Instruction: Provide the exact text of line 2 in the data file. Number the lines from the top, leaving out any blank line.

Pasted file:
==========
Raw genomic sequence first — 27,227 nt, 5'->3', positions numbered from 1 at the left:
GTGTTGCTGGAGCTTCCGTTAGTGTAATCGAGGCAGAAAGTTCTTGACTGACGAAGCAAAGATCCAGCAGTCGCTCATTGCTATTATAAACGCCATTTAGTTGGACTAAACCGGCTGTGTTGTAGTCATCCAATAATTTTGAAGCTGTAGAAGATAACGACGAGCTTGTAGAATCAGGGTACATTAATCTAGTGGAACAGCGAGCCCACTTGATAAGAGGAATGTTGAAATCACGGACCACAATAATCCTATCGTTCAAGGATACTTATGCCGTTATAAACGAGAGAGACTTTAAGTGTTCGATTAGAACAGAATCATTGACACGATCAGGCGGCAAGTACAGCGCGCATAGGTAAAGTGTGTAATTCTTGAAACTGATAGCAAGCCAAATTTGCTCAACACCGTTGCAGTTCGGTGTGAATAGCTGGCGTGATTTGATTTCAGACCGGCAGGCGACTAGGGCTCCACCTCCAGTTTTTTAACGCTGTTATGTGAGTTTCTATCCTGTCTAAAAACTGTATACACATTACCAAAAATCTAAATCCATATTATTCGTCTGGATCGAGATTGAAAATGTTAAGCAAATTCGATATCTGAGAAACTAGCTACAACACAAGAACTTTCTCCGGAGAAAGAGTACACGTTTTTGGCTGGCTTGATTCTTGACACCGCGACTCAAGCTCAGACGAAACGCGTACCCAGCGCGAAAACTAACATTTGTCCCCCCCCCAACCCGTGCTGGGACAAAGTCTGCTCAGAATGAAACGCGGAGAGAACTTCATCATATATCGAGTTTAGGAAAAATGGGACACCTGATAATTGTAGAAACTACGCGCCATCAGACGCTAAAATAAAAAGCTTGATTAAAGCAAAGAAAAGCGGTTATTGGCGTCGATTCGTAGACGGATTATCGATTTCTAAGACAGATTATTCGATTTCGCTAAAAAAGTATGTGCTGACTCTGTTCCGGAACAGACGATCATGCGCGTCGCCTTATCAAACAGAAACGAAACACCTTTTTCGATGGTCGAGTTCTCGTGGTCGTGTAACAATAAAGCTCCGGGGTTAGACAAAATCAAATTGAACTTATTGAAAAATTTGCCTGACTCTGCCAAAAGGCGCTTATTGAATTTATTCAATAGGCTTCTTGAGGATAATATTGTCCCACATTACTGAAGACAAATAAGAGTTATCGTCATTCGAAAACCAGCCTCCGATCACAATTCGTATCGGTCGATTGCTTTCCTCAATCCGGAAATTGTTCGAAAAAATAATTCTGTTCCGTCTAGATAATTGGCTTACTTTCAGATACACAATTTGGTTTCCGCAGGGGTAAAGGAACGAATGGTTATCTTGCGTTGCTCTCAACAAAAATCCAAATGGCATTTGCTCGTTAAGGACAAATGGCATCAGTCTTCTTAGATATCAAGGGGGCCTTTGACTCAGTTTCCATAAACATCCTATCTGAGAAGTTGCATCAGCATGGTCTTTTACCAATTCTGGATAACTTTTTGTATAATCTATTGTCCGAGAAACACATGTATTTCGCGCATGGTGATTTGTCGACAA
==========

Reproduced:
GTGTTGCTGGAGCTTCCGTTAGTGTAATCGAGGCAGAAAGTTCTTGACTGACGAAGCAAAGATCCAGCAGTCGCTCATTGCTATTATAAACGCCATTTAGTTGGACTAAACCGGCTGTGTTGTAGTCATCCAATAATTTTGAAGCTGTAGAAGATAACGACGAGCTTGTAGAATCAGGGTACATTAATCTAGTGGAACAGCGAGCCCACTTGATAAGAGGAATGTTGAAATCACGGACCACAATAATCCTATCGTTCAAGGATACTTATGCCGTTATAAACGAGAGAGACTTTAAGTGTTCGATTAGAACAGAATCATTGACACGATCAGGCGGCAAGTACAGCGCGCATAGGTAAAGTGTGTAATTCTTGAAACTGATAGCAAGCCAAATTTGCTCAACACCGTTGCAGTTCGGTGTGAATAGCTGGCGTGATTTGATTTCAGACCGGCAGGCGACTAGGGCTCCACCTCCAGTTTTTTAACGCTGTTATGTGAGTTTCTATCCTGTCTAAAAACTGTATACACATTACCAAAAATCTAAATCCATATTATTCGTCTGGATCGAGATTGAAAATGTTAAGCAAATTCGATATCTGAGAAACTAGCTACAACACAAGAACTTTCTCCGGAGAAAGAGTACACGTTTTTGGCTGGCTTGATTCTTGACACCGCGACTCAAGCTCAGACGAAACGCGTACCCAGCGCGAAAACTAACATTTGTCCCCCCCCCAACCCGTGCTGGGACAAAGTCTGCTCAGAATGAAACGCGGAGAGAACTTCATCATATATCGAGTTTAGGAAAAATGGGACACCTGATAATTGTAGAAACTACGCGCCATCAGACGCTAAAATAAAAAGCTTGATTAAAGCAAAGAAAAGCGGTTATTGGCGTCGATTCGTAGACGGATTATCGATTTCTAAGACAGATTATTCGATTTCGCTAAAAAAGTATGTGCTGACTCTGTTCCGGAACAGACGATCATGCGCGTCGCCTTATCAAACAGAAACGAAACACCTTTTTCGATGGTCGAGTTCTCGTGGTCGTGTAACAATAAAGCTCCGGGGTTAGACAAAATCAAATTGAACTTATTGAAAAATTTGCCTGACTCTGCCAAAAGGCGCTTATTGAATTTATTCAATAGGCTTCTTGAGGATAATATTGTCCCACATTACTGAAGACAAATAAGAGTTATCGTCATTCGAAAACCAGCCTCCGATCACAATTCGTATCGGTCGATTGCTTTCCTCAATCCGGAAATTGTTCGAAAAAATAATTCTGTTCCGTCTAGATAATTGGCTTACTTTCAGATACACAATTTGGTTTCCGCAGGGGTAAAGGAACGAATGGTTATCTTGCGTTGCTCTCAACAAAAATCCAAATGGCATTTGCTCGTTAAGGACAAATGGCATCAGTCTTCTTAGATATCAAGGGGGCCTTTGACTCAGTTTCCATAAACATCCTATCTGAGAAGTTGCATCAGCATGGTCTTTTACCAATTCTGGATAACTTTTTGTATAATCTATTGTCCGAGAAACACATGTATTTCGCGCATGGTGATTTGTCGACAA